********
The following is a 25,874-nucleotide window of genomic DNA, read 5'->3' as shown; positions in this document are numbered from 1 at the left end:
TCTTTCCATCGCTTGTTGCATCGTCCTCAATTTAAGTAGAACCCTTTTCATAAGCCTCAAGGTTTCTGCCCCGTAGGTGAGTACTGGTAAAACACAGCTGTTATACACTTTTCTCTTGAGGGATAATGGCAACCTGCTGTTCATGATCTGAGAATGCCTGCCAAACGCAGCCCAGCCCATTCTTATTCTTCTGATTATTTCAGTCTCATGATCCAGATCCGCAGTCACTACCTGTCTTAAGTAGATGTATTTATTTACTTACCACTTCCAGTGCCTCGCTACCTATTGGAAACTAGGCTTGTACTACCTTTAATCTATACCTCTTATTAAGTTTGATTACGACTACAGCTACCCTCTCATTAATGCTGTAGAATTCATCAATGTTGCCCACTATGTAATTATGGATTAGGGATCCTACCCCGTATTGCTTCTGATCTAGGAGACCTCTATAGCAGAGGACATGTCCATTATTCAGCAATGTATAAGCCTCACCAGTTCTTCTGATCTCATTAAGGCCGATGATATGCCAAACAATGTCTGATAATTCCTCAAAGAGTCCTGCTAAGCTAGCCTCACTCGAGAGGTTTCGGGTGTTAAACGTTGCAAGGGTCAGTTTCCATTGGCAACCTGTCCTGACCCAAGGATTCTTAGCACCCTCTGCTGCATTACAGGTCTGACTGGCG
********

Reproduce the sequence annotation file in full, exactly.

The following is a 25,874-nucleotide window of genomic DNA, read 5'->3' as shown; positions in this document are numbered from 1 at the left end:
TCTTTCCATCGCTTGTTGCATCGTCCTCAATTTAAGTAGAACCCTTTTCATAAGCCTCAAGGTTTCTGCCCCGTAGGTGAGTACTGGTAAAACACAGCTGTTATACACTTTTCTCTTGAGGGATAATGGCAACCTGCTGTTCATGATCTGAGAATGCCTGCCAAACGCAGCCCAGCCCATTCTTATTCTTCTGATTATTTCAGTCTCATGATCCAGATCCGCAGTCACTACCTGTCTTAAGTAGATGTATTTATTTACTTACCACTTCCAGTGCCTCGCTACCTATTGGAAACTAGGCTTGTACTACCTTTAATCTATACCTCTTATTAAGTTTGATTACGACTACAGCTACCCTCTCATTAATGCTGTAGAATTCATCAATGTTGCCCACTATGTAATTATGGATTAGGGATCCTACCCCGTATTGCTTCTGATCTAGGAGACCTCTATAGCAGAGGACATGTCCATTATTCAGCAATGTATAAGCCTCACCAGTTCTTCTGATCTCATTAAGGCCGATGATATGCCAAACAATGTCTGATAATTCCTCAAAGAGTCCTGCTAAGCTAGCCTCACTCGAGAGGTTTCGGGTGTTAAACGTTGCAAGGGTCAGTTTCCATTGGCAACCTGTCCTGACCCAAGGATTCTTAGCACCCTCTGCTGCATTACAGGTCTGACTGGCG